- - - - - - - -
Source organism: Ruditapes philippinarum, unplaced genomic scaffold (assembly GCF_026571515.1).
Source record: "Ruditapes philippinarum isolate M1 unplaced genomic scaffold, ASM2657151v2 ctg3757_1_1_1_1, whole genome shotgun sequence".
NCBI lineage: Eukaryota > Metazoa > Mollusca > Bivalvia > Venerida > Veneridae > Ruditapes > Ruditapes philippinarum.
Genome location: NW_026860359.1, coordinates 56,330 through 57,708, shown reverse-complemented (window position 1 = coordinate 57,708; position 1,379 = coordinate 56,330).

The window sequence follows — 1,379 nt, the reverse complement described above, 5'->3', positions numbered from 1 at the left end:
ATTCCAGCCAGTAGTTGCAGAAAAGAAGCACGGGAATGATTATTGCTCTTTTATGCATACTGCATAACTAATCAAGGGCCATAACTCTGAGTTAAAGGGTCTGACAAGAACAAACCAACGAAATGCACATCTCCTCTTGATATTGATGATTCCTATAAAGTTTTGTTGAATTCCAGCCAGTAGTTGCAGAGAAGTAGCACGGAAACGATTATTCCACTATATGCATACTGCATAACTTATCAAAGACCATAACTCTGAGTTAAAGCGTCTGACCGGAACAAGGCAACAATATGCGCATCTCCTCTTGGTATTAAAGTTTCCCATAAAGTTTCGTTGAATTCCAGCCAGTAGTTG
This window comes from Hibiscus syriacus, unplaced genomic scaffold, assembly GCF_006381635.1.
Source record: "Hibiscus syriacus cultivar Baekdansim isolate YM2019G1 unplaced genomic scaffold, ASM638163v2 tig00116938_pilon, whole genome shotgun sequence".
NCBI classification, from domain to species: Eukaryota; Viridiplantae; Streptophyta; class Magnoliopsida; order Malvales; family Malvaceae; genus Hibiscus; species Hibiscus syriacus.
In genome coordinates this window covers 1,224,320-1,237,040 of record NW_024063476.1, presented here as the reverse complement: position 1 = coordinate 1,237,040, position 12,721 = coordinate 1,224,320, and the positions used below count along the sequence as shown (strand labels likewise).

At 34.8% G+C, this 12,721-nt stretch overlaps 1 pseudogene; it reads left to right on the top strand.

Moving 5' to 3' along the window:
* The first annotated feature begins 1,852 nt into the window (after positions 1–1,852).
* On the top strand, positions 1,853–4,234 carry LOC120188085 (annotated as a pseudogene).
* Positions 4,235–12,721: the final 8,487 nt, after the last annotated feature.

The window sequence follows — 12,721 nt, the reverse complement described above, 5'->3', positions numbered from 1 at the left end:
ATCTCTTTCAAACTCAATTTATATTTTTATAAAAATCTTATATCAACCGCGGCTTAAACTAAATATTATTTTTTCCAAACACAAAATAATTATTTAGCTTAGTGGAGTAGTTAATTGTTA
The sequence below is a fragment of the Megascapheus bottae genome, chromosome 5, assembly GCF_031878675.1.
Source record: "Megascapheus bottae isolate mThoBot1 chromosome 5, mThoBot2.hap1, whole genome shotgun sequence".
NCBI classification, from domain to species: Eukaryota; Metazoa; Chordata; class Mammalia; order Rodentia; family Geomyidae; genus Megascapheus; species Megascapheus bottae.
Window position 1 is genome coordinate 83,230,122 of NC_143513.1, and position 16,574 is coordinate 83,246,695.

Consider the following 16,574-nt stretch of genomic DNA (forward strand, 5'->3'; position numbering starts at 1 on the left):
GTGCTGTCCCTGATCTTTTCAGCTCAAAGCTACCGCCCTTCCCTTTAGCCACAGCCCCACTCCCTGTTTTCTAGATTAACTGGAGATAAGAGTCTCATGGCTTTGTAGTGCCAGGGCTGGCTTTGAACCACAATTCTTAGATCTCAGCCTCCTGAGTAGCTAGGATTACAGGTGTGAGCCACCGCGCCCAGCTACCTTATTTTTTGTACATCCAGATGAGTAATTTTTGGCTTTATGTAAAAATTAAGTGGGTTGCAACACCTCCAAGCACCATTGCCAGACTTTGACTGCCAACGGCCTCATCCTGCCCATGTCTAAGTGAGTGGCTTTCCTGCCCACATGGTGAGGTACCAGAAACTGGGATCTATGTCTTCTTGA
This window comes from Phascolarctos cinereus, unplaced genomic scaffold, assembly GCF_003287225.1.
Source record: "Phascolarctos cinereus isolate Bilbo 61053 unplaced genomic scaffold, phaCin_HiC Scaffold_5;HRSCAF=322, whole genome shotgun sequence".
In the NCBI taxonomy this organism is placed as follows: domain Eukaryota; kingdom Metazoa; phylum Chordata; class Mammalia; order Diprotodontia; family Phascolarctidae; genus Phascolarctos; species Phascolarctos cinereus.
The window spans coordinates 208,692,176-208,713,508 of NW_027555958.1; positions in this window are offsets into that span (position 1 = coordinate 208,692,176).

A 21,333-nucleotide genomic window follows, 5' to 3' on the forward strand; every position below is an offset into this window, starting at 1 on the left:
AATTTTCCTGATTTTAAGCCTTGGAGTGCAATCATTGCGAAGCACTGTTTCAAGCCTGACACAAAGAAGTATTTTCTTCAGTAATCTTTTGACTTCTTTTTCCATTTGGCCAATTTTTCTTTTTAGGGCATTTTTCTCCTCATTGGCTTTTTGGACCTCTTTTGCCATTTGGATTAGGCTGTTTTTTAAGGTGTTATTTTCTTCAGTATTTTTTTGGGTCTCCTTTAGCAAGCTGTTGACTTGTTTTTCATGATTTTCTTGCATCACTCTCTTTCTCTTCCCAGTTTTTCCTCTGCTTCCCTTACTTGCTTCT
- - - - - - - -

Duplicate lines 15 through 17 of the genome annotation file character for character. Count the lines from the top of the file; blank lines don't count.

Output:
* Positions 4,235–12,721: the final 8,487 nt, after the last annotated feature.

The window sequence follows — 12,721 nt, the reverse complement described above, 5'->3', positions numbered from 1 at the left end:
ATCTCTTTCAAACTCAATTTATATTTTTATAAAAATCTTATATCAACCGCGGCTTAAACTAAATATTATTTTTTCCAAACACAAAATAATTATTTAGCTTAGTGGAGTAGTTAATTGTTA